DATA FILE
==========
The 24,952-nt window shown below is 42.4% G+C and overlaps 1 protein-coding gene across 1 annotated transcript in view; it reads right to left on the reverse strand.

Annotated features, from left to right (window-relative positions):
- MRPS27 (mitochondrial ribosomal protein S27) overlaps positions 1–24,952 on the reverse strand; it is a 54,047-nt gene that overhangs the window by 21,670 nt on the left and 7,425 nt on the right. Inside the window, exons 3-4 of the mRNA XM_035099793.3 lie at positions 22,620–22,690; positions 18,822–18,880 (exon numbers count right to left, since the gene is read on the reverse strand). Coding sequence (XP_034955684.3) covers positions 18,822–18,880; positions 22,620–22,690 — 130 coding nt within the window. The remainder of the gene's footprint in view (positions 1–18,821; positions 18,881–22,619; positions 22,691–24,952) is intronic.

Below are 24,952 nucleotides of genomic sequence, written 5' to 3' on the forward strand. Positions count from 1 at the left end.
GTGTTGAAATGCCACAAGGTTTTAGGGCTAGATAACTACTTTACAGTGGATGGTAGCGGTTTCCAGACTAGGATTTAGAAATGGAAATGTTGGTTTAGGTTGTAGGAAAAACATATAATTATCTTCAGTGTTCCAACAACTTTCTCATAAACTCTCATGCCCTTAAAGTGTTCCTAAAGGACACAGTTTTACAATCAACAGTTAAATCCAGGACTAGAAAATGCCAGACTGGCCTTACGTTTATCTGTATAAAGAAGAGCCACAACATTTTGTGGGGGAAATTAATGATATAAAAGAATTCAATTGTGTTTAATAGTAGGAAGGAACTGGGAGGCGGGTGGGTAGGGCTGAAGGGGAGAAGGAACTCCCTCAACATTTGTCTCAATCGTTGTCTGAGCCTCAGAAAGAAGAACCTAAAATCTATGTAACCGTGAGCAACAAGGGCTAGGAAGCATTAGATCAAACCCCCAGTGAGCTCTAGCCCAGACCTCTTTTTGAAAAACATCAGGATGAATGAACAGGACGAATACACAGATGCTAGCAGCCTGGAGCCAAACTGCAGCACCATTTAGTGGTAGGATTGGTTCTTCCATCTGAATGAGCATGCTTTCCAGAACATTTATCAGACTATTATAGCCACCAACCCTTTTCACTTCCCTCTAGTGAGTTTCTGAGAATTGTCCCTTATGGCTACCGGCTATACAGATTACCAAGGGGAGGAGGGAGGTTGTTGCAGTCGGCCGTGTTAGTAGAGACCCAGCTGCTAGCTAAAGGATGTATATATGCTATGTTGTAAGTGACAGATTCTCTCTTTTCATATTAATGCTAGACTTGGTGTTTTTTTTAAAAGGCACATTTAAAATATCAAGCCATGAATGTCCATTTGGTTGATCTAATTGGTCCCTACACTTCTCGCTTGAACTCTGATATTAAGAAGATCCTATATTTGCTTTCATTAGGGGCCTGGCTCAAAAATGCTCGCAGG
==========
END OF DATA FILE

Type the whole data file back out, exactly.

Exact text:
The 24,952-nt window shown below is 42.4% G+C and overlaps 1 protein-coding gene across 1 annotated transcript in view; it reads right to left on the reverse strand.

Annotated features, from left to right (window-relative positions):
- MRPS27 (mitochondrial ribosomal protein S27) overlaps positions 1–24,952 on the reverse strand; it is a 54,047-nt gene that overhangs the window by 21,670 nt on the left and 7,425 nt on the right. Inside the window, exons 3-4 of the mRNA XM_035099793.3 lie at positions 22,620–22,690; positions 18,822–18,880 (exon numbers count right to left, since the gene is read on the reverse strand). Coding sequence (XP_034955684.3) covers positions 18,822–18,880; positions 22,620–22,690 — 130 coding nt within the window. The remainder of the gene's footprint in view (positions 1–18,821; positions 18,881–22,619; positions 22,691–24,952) is intronic.

Below are 24,952 nucleotides of genomic sequence, written 5' to 3' on the forward strand. Positions count from 1 at the left end.
GTGTTGAAATGCCACAAGGTTTTAGGGCTAGATAACTACTTTACAGTGGATGGTAGCGGTTTCCAGACTAGGATTTAGAAATGGAAATGTTGGTTTAGGTTGTAGGAAAAACATATAATTATCTTCAGTGTTCCAACAACTTTCTCATAAACTCTCATGCCCTTAAAGTGTTCCTAAAGGACACAGTTTTACAATCAACAGTTAAATCCAGGACTAGAAAATGCCAGACTGGCCTTACGTTTATCTGTATAAAGAAGAGCCACAACATTTTGTGGGGGAAATTAATGATATAAAAGAATTCAATTGTGTTTAATAGTAGGAAGGAACTGGGAGGCGGGTGGGTAGGGCTGAAGGGGAGAAGGAACTCCCTCAACATTTGTCTCAATCGTTGTCTGAGCCTCAGAAAGAAGAACCTAAAATCTATGTAACCGTGAGCAACAAGGGCTAGGAAGCATTAGATCAAACCCCCAGTGAGCTCTAGCCCAGACCTCTTTTTGAAAAACATCAGGATGAATGAACAGGACGAATACACAGATGCTAGCAGCCTGGAGCCAAACTGCAGCACCATTTAGTGGTAGGATTGGTTCTTCCATCTGAATGAGCATGCTTTCCAGAACATTTATCAGACTATTATAGCCACCAACCCTTTTCACTTCCCTCTAGTGAGTTTCTGAGAATTGTCCCTTATGGCTACCGGCTATACAGATTACCAAGGGGAGGAGGGAGGTTGTTGCAGTCGGCCGTGTTAGTAGAGACCCAGCTGCTAGCTAAAGGATGTATATATGCTATGTTGTAAGTGACAGATTCTCTCTTTTCATATTAATGCTAGACTTGGTGTTTTTTTTAAAAGGCACATTTAAAATATCAAGCCATGAATGTCCATTTGGTTGATCTAATTGGTCCCTACACTTCTCGCTTGAACTCTGATATTAAGAAGATCCTATATTTGCTTTCATTAGGGGCCTGGCTCAAAAATGCTCGCAGG